Thursday, May 19, 2011


A recent post on POETS ON ADOPTION is Penny Callan Partridge's contribution, which excerpts from her book THE PEOPLE THEY BROUGHT ME: poems in the adoption community. I'm delighted Ms. Partridge contacted me, even as she was just about to enter surgery! Her contribution is really powerful -- my favorite of the four excerpts is her encounter and engagement with Korean-American poet and adoptee Mi Ok Bruining, an encounter that first began when she was facing Ms. Bruining's abhorrence of adoptees using multicultural experiences as a metaphor for their loss experiences: "To Mi Ok, I might have had losses through adoption; but they had not been increased exponentially by the additional losses of country, culture, and language, or by the additional burdens of racial difference and racism. I had not grown up as the only person of my race in my family and my town. I had not been asked by photographers to open my eyes 'wider,' as one of Mi Ok’s poems recounts."

The two poets would come to fashion an epistolary relationship spanning years, until one day Ms. Partridge came across an obituary of Czeslaw Milosz. The obituary inspired another poem that would mention Ms. Bruining, to wit:
In “The Adopted Woman Reads an Obituary,” I was again connecting thoughts about a multicultural person—in this case Czeslaw Milosz, the subject of the obituary—with adoptee experience. The following stanza is one of nine:

I can’t even read the Times
without musing adopted.
Like the death of Czeslaw Milosz
who did translation
but thought you could write true poems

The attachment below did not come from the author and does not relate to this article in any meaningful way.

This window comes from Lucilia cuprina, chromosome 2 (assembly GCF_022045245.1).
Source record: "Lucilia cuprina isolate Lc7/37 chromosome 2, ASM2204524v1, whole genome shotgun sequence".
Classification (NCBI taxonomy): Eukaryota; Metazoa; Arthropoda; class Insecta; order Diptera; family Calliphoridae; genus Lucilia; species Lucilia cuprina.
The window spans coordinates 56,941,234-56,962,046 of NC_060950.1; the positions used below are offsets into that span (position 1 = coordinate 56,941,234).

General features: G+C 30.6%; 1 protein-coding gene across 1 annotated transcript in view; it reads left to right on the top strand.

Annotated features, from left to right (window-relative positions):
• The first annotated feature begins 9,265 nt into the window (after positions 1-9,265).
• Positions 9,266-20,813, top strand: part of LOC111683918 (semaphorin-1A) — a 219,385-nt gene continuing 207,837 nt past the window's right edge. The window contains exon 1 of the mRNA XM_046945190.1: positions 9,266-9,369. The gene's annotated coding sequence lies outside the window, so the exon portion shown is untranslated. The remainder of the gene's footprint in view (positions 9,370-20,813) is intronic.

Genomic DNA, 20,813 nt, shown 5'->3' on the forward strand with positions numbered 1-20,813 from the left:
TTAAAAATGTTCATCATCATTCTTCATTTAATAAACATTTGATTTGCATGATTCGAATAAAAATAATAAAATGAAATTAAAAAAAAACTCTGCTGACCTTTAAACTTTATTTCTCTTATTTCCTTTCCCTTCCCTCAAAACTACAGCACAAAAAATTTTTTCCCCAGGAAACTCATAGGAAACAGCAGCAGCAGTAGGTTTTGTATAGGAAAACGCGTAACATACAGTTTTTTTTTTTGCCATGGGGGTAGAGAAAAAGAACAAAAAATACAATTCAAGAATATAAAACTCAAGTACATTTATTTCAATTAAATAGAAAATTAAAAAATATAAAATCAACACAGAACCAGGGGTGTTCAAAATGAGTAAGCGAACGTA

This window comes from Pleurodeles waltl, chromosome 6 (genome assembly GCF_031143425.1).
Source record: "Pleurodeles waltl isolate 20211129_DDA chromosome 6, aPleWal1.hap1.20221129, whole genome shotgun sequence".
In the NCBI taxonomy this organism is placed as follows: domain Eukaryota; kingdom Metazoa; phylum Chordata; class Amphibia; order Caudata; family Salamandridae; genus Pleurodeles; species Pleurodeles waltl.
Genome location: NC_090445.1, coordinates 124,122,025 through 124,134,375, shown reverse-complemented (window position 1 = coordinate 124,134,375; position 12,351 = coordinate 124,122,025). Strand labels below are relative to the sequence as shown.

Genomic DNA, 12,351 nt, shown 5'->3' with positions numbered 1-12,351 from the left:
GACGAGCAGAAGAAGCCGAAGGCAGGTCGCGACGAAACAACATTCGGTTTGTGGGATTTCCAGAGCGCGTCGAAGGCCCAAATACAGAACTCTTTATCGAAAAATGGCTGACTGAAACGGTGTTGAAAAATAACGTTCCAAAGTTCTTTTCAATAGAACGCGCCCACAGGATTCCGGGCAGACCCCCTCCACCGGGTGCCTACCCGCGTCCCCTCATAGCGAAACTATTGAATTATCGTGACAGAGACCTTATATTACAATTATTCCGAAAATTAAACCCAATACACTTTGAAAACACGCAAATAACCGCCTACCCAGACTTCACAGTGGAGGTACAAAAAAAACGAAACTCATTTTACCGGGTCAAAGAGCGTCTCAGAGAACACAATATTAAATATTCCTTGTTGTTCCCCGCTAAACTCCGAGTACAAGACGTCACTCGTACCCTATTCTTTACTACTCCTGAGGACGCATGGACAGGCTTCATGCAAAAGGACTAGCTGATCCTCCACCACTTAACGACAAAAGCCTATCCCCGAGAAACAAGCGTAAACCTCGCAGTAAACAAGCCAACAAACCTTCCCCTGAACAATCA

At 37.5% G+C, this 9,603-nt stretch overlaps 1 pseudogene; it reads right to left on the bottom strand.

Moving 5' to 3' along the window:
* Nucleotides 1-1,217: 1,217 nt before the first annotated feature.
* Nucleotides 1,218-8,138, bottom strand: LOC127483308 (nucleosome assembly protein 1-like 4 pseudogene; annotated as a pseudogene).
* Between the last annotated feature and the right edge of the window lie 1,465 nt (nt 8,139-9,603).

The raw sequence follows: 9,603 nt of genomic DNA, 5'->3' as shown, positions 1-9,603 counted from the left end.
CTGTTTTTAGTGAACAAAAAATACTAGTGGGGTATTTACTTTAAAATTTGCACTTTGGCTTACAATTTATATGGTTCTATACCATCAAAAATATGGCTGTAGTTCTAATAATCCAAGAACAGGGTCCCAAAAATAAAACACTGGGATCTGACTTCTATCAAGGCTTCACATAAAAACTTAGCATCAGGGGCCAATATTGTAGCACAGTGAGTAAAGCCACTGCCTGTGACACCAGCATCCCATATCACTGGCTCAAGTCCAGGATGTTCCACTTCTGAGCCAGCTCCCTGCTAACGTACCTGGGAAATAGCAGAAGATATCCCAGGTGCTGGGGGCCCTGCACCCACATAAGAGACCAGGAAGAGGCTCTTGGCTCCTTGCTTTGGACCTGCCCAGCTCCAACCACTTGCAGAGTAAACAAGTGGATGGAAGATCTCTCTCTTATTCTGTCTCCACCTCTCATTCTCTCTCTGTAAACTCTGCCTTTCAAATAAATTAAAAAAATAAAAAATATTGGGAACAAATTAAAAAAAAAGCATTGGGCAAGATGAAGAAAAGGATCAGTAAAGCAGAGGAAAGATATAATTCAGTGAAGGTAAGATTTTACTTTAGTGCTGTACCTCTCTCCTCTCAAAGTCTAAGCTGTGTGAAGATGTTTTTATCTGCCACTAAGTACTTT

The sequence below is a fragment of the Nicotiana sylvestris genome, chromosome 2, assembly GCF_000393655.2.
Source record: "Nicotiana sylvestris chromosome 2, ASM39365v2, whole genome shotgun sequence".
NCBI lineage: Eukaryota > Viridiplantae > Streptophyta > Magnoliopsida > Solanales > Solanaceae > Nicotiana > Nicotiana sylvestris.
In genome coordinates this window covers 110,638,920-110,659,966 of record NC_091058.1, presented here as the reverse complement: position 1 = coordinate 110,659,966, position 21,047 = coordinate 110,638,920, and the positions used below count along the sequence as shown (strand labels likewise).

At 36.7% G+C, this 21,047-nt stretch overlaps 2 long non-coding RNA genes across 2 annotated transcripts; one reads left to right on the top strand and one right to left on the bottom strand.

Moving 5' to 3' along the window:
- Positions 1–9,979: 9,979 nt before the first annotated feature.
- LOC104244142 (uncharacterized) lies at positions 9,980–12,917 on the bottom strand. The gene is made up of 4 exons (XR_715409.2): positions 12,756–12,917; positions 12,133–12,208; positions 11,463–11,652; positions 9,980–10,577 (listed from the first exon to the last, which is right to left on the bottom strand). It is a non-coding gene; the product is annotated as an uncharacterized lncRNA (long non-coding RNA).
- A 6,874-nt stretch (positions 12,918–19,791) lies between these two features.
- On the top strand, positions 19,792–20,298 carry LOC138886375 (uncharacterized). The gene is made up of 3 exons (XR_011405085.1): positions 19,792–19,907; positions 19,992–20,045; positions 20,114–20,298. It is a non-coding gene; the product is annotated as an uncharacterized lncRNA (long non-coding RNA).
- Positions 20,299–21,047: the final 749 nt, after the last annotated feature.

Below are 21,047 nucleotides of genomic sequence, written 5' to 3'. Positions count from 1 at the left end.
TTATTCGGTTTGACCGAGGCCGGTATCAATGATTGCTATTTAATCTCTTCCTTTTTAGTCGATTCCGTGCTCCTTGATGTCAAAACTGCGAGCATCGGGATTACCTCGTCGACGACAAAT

only in your other tongue.
So where does that leave the
adopted who come from Korea
but grow up in English?
Can your mother tongue be
your adoptive mother’s tongue?
Isn’t Mi Ok Bruining
a powerful poet in English?
But look how she incorporates
Korean. The adopted can
surely appreciate this
mixing of two mother tongues
more than anyone.

Mi Ok responded to my obituary poem by sending me a fable she had written about an Irish-American adopted by Asians. This twist to the usual transracial adoption story still leaves me relatively speechless. Is that because it forces me (Irish-American, no less) to imagine myself growing up with Asian parents? Is it because I read this fable partly as the European-American mother of an African-American son? Am I vicariously overwhelmed by the task Mi Ok has taken on: overturning what people are used to, widening their mental horizons, helping them see things in completely new ways, helping them see hard things? Yes to all that and more.

I have apologized to Mi Ok for my silence, but I am sure Mi Ok knows silence can have many causes. Applause, for example, can be merely polite while a silent audience can mean a spell cast that no one wants to break. Silence can mean a nerve has been touched. It can mean awe. On the other hand, if my ongoing conversation with Mi Ok has taught me anything—yes, and if poetry has taught me anything—it’s that words we don’t have today may still come to us over time. So we can keep responding to each other.

Powerful stuff. And I agree in terms of her response to Czeslaw Milosz's opinion. There's more than one way to write poetry -- and sometimes, one writes powerfully specifically because the mother tongue is lost...or fragmented, diluted, slipping away.... I came across this issue somewhat recently whilst reading FRAGMENTS OF A FORGOTTEN GENESIS by Moroccan poet Abedellatif Laabi, translated from the French by Nancy Hadfield and Gordon Hadfield. I could only engage the English translation as I'm not fluent in French -- but I would certainly consider the Hadfield's translations to be poetry in the sense that what comes through (that is, transcending words) is the intensity from which Laabi created his poetry; Laabi's is an intense poetics root source reflecting colonialism and how he once was arrested, imprisoned and tortured by the Moroccan government.

Anyway, I've always thought the intersection of adoption and poetry to be a potent mix, ever more powerful due to its complexities. Read more HERE. And, as always, I welcome more poets sharing their adoption experiences and how it may or may not affect their poems and/or poetics.

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